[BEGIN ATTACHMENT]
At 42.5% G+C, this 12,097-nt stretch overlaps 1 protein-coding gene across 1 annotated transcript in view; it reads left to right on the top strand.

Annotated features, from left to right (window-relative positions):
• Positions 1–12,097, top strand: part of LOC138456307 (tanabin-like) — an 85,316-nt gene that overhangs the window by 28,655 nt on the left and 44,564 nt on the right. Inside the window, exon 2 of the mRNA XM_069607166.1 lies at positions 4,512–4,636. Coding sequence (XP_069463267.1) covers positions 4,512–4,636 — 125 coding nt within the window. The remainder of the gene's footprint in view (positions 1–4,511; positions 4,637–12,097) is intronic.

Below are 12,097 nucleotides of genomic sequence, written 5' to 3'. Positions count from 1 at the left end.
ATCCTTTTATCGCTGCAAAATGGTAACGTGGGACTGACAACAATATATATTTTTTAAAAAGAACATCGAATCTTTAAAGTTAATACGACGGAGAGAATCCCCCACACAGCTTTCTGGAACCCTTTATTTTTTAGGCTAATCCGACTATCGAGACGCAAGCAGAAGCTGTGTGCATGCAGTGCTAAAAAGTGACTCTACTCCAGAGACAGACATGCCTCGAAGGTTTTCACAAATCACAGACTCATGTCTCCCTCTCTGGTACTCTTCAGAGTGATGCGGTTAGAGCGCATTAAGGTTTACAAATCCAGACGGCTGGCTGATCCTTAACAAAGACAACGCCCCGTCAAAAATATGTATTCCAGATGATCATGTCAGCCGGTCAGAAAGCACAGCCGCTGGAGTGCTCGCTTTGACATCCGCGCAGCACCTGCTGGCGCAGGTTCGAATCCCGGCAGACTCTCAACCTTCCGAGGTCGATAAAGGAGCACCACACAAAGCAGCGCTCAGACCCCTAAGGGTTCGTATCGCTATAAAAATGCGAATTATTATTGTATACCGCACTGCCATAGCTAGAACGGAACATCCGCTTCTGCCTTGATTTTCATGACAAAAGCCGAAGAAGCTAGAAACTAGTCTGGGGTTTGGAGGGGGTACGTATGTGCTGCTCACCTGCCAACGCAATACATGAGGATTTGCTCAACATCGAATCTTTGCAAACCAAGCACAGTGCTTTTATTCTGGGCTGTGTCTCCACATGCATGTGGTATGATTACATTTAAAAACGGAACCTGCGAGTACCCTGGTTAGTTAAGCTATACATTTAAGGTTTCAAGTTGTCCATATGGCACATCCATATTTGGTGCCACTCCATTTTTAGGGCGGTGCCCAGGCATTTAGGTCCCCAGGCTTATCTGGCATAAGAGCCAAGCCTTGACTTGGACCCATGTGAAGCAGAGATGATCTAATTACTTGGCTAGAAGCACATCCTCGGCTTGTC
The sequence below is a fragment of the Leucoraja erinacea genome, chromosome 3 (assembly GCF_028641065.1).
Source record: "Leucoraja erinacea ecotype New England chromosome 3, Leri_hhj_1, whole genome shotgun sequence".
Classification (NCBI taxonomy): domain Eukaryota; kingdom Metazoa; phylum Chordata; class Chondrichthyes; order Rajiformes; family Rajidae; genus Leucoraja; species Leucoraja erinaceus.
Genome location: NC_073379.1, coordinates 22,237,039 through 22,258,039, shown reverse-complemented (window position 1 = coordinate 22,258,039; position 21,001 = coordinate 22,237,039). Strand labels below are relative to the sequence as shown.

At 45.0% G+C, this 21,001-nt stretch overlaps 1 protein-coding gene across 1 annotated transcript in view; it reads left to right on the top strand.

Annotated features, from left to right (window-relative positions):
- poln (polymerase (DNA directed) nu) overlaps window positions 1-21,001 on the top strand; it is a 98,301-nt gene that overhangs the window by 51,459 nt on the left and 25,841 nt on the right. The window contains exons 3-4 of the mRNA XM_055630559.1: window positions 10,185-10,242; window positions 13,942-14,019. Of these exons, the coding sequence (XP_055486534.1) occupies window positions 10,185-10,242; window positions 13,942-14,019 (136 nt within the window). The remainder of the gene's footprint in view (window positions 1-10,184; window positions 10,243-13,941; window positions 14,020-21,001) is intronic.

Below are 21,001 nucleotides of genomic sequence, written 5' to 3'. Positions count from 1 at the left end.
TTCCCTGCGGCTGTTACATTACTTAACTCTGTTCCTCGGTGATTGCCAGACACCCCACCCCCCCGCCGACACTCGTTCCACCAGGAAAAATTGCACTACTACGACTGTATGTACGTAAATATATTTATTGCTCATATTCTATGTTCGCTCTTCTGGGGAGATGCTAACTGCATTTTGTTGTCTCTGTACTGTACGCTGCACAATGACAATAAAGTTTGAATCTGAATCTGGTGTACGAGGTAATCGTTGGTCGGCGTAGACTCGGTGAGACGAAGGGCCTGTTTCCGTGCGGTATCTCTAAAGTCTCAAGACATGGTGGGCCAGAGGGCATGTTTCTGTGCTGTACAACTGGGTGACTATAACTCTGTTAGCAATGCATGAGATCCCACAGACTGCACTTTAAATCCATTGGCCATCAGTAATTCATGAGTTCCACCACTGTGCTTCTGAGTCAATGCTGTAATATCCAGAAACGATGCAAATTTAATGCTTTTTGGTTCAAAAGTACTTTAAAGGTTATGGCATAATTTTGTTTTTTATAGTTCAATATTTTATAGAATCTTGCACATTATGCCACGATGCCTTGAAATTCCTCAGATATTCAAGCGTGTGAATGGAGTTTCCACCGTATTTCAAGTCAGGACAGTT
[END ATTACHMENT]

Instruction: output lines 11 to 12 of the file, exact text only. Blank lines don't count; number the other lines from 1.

Annotated features, from left to right (window-relative positions):
- poln (polymerase (DNA directed) nu) overlaps window positions 1-21,001 on the top strand; it is a 98,301-nt gene that overhangs the window by 51,459 nt on the left and 25,841 nt on the right. The window contains exons 3-4 of the mRNA XM_055630559.1: window positions 10,185-10,242; window positions 13,942-14,019. Of these exons, the coding sequence (XP_055486534.1) occupies window positions 10,185-10,242; window positions 13,942-14,019 (136 nt within the window). The remainder of the gene's footprint in view (window positions 1-10,184; window positions 10,243-13,941; window positions 14,020-21,001) is intronic.